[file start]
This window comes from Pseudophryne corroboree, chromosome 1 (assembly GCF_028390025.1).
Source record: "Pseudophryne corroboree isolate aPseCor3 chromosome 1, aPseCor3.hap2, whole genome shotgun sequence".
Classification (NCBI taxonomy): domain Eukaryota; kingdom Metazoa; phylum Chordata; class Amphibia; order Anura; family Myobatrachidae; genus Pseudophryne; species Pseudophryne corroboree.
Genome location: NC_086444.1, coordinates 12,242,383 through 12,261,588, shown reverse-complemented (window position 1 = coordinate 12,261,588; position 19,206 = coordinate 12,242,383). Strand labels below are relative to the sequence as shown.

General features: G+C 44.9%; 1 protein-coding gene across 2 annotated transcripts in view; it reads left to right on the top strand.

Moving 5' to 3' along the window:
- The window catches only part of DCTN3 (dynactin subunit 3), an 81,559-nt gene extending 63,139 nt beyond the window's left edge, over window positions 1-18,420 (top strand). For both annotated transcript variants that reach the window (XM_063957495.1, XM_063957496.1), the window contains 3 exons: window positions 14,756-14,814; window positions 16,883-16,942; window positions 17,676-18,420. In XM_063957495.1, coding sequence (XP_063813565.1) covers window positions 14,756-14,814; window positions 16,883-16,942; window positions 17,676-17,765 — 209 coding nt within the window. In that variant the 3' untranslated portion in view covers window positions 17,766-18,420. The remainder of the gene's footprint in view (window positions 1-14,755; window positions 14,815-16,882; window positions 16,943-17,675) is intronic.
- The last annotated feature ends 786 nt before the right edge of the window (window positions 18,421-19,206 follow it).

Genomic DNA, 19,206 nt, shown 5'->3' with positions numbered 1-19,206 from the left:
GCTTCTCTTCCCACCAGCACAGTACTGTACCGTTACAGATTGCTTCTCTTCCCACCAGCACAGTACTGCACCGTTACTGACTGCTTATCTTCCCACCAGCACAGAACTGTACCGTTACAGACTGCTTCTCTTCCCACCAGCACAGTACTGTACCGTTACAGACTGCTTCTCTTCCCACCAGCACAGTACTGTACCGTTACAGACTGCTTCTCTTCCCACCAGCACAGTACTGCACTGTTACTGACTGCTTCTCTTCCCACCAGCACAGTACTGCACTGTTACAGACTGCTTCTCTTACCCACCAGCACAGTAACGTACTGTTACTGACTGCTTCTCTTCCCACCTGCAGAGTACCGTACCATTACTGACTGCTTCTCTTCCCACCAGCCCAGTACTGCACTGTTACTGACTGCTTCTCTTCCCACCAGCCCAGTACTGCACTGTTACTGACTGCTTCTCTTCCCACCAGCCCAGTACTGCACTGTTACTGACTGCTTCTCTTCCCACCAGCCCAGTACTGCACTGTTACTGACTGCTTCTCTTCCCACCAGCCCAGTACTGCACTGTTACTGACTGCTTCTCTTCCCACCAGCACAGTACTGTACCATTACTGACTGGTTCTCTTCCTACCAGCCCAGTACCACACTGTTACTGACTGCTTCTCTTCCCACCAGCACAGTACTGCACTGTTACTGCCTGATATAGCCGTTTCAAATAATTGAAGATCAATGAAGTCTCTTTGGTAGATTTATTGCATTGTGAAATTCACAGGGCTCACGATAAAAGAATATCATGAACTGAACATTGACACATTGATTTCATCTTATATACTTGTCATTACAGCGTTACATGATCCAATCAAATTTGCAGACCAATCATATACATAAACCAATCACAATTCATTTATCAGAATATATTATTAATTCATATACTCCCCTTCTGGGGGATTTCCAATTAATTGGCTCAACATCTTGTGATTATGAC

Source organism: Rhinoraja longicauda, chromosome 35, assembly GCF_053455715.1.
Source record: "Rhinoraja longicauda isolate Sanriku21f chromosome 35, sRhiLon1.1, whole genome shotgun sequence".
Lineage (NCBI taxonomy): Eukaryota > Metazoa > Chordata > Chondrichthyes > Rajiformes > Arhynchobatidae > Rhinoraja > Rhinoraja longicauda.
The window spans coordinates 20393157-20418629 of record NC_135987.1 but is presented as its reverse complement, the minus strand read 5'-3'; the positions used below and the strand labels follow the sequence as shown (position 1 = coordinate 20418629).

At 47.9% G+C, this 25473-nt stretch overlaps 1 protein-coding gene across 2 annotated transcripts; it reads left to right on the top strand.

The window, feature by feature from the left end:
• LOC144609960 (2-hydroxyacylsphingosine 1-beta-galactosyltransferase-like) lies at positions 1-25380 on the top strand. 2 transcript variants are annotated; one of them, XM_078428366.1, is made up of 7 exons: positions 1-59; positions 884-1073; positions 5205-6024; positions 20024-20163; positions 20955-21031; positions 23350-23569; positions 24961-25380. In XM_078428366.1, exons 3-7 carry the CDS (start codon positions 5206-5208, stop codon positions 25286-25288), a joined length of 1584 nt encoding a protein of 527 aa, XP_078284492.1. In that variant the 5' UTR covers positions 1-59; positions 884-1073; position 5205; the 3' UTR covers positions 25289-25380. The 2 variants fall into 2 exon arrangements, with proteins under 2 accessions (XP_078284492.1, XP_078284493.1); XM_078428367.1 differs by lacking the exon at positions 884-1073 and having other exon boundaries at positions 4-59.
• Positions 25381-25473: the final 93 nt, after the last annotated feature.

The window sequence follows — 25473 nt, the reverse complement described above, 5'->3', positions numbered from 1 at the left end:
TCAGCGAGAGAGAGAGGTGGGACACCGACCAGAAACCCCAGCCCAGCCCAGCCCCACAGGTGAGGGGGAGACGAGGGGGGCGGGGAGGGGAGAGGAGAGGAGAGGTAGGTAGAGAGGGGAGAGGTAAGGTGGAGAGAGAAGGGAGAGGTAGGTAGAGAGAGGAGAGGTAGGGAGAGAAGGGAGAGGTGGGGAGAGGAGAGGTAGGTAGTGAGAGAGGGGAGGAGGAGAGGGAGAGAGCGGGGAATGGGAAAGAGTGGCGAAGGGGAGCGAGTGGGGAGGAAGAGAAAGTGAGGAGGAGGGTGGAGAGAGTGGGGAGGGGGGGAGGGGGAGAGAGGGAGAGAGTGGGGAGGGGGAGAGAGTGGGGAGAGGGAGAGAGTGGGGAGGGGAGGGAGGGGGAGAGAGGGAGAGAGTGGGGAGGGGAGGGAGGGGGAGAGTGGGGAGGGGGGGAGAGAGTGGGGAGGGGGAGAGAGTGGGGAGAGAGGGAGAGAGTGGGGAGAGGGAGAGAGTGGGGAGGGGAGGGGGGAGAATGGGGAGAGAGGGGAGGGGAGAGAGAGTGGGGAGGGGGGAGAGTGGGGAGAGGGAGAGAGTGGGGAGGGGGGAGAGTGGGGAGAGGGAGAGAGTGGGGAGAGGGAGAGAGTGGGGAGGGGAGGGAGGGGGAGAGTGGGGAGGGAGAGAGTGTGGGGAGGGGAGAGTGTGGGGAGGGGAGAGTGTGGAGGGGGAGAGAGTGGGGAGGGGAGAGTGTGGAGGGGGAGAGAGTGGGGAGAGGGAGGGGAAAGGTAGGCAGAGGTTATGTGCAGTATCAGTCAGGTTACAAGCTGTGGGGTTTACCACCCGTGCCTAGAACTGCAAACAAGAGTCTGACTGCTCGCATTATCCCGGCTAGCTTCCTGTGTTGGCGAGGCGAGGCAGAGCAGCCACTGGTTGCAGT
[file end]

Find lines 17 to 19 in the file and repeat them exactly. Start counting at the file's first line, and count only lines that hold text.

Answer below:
• LOC144609960 (2-hydroxyacylsphingosine 1-beta-galactosyltransferase-like) lies at positions 1-25380 on the top strand. 2 transcript variants are annotated; one of them, XM_078428366.1, is made up of 7 exons: positions 1-59; positions 884-1073; positions 5205-6024; positions 20024-20163; positions 20955-21031; positions 23350-23569; positions 24961-25380. In XM_078428366.1, exons 3-7 carry the CDS (start codon positions 5206-5208, stop codon positions 25286-25288), a joined length of 1584 nt encoding a protein of 527 aa, XP_078284492.1. In that variant the 5' UTR covers positions 1-59; positions 884-1073; position 5205; the 3' UTR covers positions 25289-25380. The 2 variants fall into 2 exon arrangements, with proteins under 2 accessions (XP_078284492.1, XP_078284493.1); XM_078428367.1 differs by lacking the exon at positions 884-1073 and having other exon boundaries at positions 4-59.
• Positions 25381-25473: the final 93 nt, after the last annotated feature.

The window sequence follows — 25473 nt, the reverse complement described above, 5'->3', positions numbered from 1 at the left end: